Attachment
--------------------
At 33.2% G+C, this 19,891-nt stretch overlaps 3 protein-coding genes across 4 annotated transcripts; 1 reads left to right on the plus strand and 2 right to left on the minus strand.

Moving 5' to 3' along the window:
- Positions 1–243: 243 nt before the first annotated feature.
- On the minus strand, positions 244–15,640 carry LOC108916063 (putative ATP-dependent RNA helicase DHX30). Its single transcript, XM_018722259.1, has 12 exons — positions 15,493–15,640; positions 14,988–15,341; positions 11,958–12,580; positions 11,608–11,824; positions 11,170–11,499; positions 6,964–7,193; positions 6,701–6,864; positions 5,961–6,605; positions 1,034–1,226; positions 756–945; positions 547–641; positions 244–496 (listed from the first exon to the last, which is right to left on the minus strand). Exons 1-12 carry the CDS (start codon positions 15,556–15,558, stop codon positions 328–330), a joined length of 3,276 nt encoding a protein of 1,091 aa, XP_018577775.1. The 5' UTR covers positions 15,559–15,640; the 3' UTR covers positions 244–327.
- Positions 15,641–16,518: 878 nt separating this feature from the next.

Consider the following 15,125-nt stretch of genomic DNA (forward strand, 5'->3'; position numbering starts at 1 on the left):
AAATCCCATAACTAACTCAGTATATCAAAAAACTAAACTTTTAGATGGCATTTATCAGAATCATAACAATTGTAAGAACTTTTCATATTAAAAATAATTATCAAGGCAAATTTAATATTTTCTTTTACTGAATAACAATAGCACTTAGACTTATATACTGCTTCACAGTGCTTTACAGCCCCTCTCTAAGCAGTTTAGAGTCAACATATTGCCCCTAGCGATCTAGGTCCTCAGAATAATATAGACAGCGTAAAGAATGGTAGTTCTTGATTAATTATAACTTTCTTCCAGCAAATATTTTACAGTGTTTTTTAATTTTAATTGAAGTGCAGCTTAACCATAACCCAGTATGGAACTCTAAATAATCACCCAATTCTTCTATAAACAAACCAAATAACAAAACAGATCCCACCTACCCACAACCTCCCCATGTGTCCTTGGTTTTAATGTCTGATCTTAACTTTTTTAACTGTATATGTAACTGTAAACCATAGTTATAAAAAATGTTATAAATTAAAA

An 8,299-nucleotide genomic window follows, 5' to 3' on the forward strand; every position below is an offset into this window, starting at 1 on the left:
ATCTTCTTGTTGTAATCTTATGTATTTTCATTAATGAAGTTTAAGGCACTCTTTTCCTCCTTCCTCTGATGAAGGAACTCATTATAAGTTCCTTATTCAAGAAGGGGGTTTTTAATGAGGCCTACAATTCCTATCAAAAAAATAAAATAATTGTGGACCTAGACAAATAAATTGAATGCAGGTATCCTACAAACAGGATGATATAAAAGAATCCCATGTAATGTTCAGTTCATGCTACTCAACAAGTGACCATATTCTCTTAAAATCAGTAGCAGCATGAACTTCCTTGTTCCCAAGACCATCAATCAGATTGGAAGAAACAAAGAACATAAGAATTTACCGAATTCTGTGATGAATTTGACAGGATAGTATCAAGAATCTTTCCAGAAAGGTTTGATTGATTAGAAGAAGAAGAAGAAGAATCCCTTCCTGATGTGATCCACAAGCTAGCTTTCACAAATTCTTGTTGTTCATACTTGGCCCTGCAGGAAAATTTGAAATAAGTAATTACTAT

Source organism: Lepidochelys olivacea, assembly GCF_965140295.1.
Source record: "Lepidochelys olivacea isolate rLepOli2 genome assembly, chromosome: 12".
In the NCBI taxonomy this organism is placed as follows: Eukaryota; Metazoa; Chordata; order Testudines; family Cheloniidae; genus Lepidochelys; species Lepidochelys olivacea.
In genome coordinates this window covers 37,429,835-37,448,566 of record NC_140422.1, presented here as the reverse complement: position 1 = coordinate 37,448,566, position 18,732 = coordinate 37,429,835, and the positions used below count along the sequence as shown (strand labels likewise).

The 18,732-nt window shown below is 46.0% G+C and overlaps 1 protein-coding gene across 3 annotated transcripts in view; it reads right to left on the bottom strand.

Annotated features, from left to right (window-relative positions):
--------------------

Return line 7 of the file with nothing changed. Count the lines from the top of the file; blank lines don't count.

AAATCCCATAACTAACTCAGTATATCAAAAAACTAAACTTTTAGATGGCATTTATCAGAATCATAACAATTGTAAGAACTTTTCATATTAAAAATAATTATCAAGGCAAATTTAATATTTTCTTTTACTGAATAACAATAGCACTTAGACTTATATACTGCTTCACAGTGCTTTACAGCCCCTCTCTAAGCAGTTTAGAGTCAACATATTGCCCCTAGCGATCTAGGTCCTCAGAATAATATAGACAGCGTAAAGAATGGTAGTTCTTGATTAATTATAACTTTCTTCCAGCAAATATTTTACAGTGTTTTTTAATTTTAATTGAAGTGCAGCTTAACCATAACCCAGTATGGAACTCTAAATAATCACCCAATTCTTCTATAAACAAACCAAATAACAAAACAGATCCCACCTACCCACAACCTCCCCATGTGTCCTTGGTTTTAATGTCTGATCTTAACTTTTTTAACTGTATATGTAACTGTAAACCATAGTTATAAAAAATGTTATAAATTAAAA